Published: Fri, February 22, 2019
Worldwide | By Angelina Lucas

Kentucky Teen Nick Sandmann Sues The Washington Post For $250 Million

Kentucky Teen Nick Sandmann Sues The Washington Post For $250 Million

In a short video from January, Sandmann is seen wearing a red "Make America Great Again" while standing face-to-face with Phillips.

The legal action stems from the negative coverage the Covington Catholic High School student received after he appeared in a viral video last month in Washington, D.C. Many painted him out to be a racist who taunted a Native American at the Lincoln Memorial, but other videos dismantled that claim.

In this case, the suit states that the Post used smear tactics against the Sandmanns to attack President Trump's reputation. Other footage of the encounter shows that the students may not necessarily have been mocking Phillips and other Native Americans.

News reports indicate Sandmann's attorneys sent letters to more than 50 media organizations, celebrities and politicians, including The Post, The New York Times, CNN, and Sen.

In a letter to parents this week, Covington Bishop Roger Foys said the students "were placed in a situation that was at once weird and even threatening".

A lawsuit filed on the behalf of Nicholas Sandmann, a Covington Catholic High School student, is seeking $250 million in damages from the Washington Post, according to the website for the Hemmer DeFrank Wessles law firm.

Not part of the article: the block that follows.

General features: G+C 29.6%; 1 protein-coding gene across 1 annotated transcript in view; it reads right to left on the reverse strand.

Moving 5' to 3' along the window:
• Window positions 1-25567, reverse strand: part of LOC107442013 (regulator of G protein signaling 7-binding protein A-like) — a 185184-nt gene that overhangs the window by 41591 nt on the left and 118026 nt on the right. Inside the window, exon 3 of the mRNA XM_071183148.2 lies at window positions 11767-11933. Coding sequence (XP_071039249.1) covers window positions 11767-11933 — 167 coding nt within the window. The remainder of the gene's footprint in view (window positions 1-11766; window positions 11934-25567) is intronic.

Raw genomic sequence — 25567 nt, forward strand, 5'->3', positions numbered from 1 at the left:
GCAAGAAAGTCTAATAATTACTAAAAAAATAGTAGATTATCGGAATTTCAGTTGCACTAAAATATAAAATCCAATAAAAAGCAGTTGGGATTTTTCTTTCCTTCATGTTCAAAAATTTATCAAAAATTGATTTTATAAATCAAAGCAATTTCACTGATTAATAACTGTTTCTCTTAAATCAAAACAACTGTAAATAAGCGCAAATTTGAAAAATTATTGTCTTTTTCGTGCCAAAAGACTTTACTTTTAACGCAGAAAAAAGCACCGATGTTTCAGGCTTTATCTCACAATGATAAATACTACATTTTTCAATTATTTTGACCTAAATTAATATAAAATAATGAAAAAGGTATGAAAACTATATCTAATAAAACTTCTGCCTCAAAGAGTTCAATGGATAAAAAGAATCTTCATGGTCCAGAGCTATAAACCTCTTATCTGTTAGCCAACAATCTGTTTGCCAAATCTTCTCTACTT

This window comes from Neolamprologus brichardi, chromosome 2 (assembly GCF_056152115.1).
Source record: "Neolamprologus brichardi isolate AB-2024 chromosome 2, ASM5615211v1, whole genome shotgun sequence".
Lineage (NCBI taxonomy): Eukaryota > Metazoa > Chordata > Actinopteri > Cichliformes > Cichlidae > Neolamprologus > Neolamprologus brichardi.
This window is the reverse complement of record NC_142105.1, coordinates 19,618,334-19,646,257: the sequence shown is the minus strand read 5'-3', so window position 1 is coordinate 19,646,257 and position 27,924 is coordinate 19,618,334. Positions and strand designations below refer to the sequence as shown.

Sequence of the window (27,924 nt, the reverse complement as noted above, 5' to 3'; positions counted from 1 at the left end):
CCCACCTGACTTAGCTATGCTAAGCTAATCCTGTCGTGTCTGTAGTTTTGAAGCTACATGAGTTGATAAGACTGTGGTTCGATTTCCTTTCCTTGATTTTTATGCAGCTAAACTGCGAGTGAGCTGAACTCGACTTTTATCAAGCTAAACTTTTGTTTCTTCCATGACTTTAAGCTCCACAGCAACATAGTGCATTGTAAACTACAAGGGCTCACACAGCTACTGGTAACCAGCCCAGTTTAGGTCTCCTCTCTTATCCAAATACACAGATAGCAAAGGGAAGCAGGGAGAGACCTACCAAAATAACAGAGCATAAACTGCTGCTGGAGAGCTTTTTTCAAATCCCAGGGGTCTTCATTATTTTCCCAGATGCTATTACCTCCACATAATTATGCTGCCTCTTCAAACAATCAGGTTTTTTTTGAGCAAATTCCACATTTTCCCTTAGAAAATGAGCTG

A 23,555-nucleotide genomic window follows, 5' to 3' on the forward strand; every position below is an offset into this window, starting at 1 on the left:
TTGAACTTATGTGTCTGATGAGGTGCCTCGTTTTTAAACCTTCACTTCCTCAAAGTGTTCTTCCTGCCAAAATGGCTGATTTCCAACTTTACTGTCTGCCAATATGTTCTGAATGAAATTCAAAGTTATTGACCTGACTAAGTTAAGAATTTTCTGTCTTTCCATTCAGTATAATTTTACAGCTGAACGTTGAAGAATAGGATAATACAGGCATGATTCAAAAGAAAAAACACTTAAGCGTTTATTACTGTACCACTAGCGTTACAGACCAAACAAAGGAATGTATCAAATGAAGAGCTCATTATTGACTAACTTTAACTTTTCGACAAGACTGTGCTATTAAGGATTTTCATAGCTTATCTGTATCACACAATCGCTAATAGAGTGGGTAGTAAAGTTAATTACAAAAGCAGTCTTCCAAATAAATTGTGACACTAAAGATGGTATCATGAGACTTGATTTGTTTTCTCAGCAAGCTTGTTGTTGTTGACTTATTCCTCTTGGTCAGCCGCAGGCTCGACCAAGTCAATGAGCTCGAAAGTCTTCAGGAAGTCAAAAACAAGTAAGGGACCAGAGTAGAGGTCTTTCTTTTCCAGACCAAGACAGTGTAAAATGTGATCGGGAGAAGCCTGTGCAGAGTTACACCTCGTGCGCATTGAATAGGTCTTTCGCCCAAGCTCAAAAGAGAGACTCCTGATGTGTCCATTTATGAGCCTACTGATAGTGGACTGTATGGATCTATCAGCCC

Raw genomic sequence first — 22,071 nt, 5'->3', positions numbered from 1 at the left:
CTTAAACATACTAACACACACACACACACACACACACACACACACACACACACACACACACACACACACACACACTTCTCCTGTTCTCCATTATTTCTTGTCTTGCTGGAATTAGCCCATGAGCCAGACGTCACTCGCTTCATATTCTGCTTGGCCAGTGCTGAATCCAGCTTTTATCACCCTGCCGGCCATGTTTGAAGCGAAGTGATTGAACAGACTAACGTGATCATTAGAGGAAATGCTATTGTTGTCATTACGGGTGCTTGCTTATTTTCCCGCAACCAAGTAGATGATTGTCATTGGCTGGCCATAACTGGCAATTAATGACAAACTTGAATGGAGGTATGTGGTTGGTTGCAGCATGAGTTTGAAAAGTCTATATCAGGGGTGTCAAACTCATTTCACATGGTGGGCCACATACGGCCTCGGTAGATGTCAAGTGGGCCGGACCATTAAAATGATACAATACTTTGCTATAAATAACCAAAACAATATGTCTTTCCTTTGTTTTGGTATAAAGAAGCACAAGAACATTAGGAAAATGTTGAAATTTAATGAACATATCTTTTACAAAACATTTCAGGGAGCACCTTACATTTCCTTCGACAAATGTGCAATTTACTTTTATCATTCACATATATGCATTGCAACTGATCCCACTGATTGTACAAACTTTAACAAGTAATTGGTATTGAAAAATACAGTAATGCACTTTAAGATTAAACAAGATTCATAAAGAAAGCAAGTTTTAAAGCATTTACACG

Nick Sandmann's attorney says the suit seeks $250 million in damages.

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The boy who became the face of "white privilege" when an edited video of his confrontation with an indigenous protester went viral is suing the Washington Post for defamation, asking for its entire value in a 2013 sale as damages.

The lawsuit further argues that the newspaper ignored the truth about the incident and says the paper falsely accused Sandmann of accosting Phillips by suddenly "swarming" him in a threatening and physically intimidating manner.

Following the incident, a statement was released by a public relations firm on Sandmann's behalf in which he claimed he had been singled out by Phillips and that he was only "helping to [defuse] the situation". No member of mainstream & social media mob who attacked him should take comfort from not being sued in initial round of lawsuits which will commence next week.

In a statement, Sandmann's Atlanta-based lawyer, Lin Wood, said additional similar lawsuits would be filed against other parties in the weeks ahead. "Some students performed a "tomahawk chop" to the beat of Mr. Phillips' drumming and some joined Mr. Phillips' chant".

Investigators said they found no evidence the students chanted "built that wall", as Phillips claimed.

President Trump celebrated news of the lawsuit on Twitter Wednesday, saying, "Go get them, Nick".

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